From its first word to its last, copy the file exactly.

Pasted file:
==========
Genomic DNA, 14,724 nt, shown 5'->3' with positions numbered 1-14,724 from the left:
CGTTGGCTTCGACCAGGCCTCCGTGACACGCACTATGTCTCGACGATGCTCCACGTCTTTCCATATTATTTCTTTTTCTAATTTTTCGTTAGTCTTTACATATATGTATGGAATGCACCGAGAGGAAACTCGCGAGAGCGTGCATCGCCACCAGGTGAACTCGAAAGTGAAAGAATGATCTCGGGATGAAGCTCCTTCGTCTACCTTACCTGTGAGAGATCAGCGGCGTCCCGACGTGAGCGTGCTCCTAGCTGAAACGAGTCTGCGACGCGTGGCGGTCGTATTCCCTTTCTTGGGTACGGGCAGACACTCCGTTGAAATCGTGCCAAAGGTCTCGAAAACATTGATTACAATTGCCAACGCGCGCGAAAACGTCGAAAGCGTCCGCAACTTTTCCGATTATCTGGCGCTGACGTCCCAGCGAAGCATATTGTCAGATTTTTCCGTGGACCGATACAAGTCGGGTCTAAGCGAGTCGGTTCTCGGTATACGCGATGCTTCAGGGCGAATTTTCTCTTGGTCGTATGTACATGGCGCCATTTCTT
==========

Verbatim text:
Genomic DNA, 14,724 nt, shown 5'->3' with positions numbered 1-14,724 from the left:
CGTTGGCTTCGACCAGGCCTCCGTGACACGCACTATGTCTCGACGATGCTCCACGTCTTTCCATATTATTTCTTTTTCTAATTTTTCGTTAGTCTTTACATATATGTATGGAATGCACCGAGAGGAAACTCGCGAGAGCGTGCATCGCCACCAGGTGAACTCGAAAGTGAAAGAATGATCTCGGGATGAAGCTCCTTCGTCTACCTTACCTGTGAGAGATCAGCGGCGTCCCGACGTGAGCGTGCTCCTAGCTGAAACGAGTCTGCGACGCGTGGCGGTCGTATTCCCTTTCTTGGGTACGGGCAGACACTCCGTTGAAATCGTGCCAAAGGTCTCGAAAACATTGATTACAATTGCCAACGCGCGCGAAAACGTCGAAAGCGTCCGCAACTTTTCCGATTATCTGGCGCTGACGTCCCAGCGAAGCATATTGTCAGATTTTTCCGTGGACCGATACAAGTCGGGTCTAAGCGAGTCGGTTCTCGGTATACGCGATGCTTCAGGGCGAATTTTCTCTTGGTCGTATGTACATGGCGCCATTTCTT